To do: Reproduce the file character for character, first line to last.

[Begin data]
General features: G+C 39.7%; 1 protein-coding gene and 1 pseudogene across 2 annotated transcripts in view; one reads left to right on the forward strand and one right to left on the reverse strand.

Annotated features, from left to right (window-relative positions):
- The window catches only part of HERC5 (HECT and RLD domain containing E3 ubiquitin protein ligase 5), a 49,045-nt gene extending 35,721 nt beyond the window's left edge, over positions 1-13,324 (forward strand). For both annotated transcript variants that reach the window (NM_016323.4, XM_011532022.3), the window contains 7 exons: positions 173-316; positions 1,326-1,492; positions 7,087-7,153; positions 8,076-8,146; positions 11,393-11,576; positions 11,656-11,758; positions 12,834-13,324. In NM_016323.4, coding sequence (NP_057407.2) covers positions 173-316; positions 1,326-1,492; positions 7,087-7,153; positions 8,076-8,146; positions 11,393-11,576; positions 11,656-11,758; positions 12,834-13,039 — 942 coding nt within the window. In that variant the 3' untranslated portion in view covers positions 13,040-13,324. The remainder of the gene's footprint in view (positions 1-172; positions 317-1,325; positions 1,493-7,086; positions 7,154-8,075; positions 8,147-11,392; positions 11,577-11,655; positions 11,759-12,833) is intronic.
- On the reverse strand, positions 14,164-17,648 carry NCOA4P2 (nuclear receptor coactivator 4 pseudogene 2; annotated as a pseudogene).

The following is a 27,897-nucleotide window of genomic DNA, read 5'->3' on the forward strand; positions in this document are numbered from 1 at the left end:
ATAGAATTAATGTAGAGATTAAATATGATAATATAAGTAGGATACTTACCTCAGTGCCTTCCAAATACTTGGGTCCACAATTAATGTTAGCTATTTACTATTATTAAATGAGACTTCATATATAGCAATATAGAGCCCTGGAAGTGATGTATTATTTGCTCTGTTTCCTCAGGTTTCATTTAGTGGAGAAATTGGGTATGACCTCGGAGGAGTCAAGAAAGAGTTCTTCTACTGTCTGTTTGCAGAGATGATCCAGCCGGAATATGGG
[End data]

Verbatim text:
General features: G+C 39.7%; 1 protein-coding gene and 1 pseudogene across 2 annotated transcripts in view; one reads left to right on the forward strand and one right to left on the reverse strand.

Annotated features, from left to right (window-relative positions):
- The window catches only part of HERC5 (HECT and RLD domain containing E3 ubiquitin protein ligase 5), a 49,045-nt gene extending 35,721 nt beyond the window's left edge, over positions 1-13,324 (forward strand). For both annotated transcript variants that reach the window (NM_016323.4, XM_011532022.3), the window contains 7 exons: positions 173-316; positions 1,326-1,492; positions 7,087-7,153; positions 8,076-8,146; positions 11,393-11,576; positions 11,656-11,758; positions 12,834-13,324. In NM_016323.4, coding sequence (NP_057407.2) covers positions 173-316; positions 1,326-1,492; positions 7,087-7,153; positions 8,076-8,146; positions 11,393-11,576; positions 11,656-11,758; positions 12,834-13,039 — 942 coding nt within the window. In that variant the 3' untranslated portion in view covers positions 13,040-13,324. The remainder of the gene's footprint in view (positions 1-172; positions 317-1,325; positions 1,493-7,086; positions 7,154-8,075; positions 8,147-11,392; positions 11,577-11,655; positions 11,759-12,833) is intronic.
- On the reverse strand, positions 14,164-17,648 carry NCOA4P2 (nuclear receptor coactivator 4 pseudogene 2; annotated as a pseudogene).

The following is a 27,897-nucleotide window of genomic DNA, read 5'->3' on the forward strand; positions in this document are numbered from 1 at the left end:
ATAGAATTAATGTAGAGATTAAATATGATAATATAAGTAGGATACTTACCTCAGTGCCTTCCAAATACTTGGGTCCACAATTAATGTTAGCTATTTACTATTATTAAATGAGACTTCATATATAGCAATATAGAGCCCTGGAAGTGATGTATTATTTGCTCTGTTTCCTCAGGTTTCATTTAGTGGAGAAATTGGGTATGACCTCGGAGGAGTCAAGAAAGAGTTCTTCTACTGTCTGTTTGCAGAGATGATCCAGCCGGAATATGGG